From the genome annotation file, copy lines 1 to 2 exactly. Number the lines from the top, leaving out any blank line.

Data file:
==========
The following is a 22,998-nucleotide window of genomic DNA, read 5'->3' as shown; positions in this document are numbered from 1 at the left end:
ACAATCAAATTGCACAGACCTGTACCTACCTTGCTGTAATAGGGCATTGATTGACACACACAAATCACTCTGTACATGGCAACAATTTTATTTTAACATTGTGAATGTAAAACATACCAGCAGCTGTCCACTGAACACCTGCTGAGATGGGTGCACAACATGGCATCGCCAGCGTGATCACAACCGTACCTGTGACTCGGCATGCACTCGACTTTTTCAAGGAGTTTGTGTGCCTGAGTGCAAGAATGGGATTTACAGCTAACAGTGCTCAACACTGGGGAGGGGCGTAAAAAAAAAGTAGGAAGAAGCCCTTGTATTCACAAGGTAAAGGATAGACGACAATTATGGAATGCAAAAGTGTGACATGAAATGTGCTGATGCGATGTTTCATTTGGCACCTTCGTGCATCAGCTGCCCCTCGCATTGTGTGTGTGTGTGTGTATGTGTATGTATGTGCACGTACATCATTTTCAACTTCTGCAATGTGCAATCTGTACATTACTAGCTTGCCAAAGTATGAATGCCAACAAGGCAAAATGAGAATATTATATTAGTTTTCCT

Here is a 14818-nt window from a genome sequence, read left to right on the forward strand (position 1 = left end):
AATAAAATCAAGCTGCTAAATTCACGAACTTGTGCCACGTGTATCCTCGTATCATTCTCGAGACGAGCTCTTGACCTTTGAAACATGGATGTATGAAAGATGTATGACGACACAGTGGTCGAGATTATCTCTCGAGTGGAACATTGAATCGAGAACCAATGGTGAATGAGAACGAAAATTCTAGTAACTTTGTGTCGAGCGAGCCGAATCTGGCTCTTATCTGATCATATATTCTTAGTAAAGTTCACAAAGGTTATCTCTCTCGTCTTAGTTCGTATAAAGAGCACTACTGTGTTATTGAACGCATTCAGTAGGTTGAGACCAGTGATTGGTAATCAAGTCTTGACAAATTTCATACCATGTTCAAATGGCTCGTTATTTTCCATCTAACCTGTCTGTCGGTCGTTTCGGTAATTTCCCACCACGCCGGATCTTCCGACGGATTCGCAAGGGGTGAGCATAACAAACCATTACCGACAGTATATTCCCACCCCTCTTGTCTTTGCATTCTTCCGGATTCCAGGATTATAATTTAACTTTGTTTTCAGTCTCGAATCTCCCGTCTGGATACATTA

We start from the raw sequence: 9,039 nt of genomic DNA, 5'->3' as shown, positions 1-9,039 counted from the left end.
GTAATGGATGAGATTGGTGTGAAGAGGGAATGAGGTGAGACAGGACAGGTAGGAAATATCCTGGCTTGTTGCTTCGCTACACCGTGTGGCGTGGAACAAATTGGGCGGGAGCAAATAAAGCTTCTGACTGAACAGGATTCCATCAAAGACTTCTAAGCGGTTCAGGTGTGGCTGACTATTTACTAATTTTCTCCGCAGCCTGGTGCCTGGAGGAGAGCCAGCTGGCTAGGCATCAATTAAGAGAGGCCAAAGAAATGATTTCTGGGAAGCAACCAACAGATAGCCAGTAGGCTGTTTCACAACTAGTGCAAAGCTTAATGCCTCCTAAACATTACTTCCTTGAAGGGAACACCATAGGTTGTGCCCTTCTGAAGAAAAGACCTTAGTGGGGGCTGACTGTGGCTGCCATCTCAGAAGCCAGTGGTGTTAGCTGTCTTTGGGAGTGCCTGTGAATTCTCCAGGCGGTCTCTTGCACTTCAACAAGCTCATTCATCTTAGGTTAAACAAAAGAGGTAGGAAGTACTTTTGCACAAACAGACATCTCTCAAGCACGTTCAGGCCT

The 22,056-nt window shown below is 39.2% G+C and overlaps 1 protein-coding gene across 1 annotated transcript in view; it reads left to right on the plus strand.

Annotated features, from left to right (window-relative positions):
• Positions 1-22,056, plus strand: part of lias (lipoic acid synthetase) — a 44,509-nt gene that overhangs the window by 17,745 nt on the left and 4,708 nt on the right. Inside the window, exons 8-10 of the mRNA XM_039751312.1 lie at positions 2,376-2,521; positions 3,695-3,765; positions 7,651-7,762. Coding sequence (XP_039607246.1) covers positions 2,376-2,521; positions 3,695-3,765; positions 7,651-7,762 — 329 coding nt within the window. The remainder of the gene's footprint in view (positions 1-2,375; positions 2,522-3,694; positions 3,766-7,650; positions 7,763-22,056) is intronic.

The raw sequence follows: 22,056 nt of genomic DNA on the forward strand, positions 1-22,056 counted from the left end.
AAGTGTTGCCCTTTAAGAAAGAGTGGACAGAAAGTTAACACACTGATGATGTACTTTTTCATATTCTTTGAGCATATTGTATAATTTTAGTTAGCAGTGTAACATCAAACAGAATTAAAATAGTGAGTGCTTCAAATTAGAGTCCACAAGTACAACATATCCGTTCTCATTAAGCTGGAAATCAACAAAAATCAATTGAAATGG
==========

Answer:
The following is a 22,998-nucleotide window of genomic DNA, read 5'->3' as shown; positions in this document are numbered from 1 at the left end:
ACAATCAAATTGCACAGACCTGTACCTACCTTGCTGTAATAGGGCATTGATTGACACACACAAATCACTCTGTACATGGCAACAATTTTATTTTAACATTGTGAATGTAAAACATACCAGCAGCTGTCCACTGAACACCTGCTGAGATGGGTGCACAACATGGCATCGCCAGCGTGATCACAACCGTACCTGTGACTCGGCATGCACTCGACTTTTTCAAGGAGTTTGTGTGCCTGAGTGCAAGAATGGGATTTACAGCTAACAGTGCTCAACACTGGGGAGGGGCGTAAAAAAAAAGTAGGAAGAAGCCCTTGTATTCACAAGGTAAAGGATAGACGACAATTATGGAATGCAAAAGTGTGACATGAAATGTGCTGATGCGATGTTTCATTTGGCACCTTCGTGCATCAGCTGCCCCTCGCATTGTGTGTGTGTGTGTGTATGTGTATGTATGTGCACGTACATCATTTTCAACTTCTGCAATGTGCAATCTGTACATTACTAGCTTGCCAAAGTATGAATGCCAACAAGGCAAAATGAGAATATTATATTAGTTTTCCT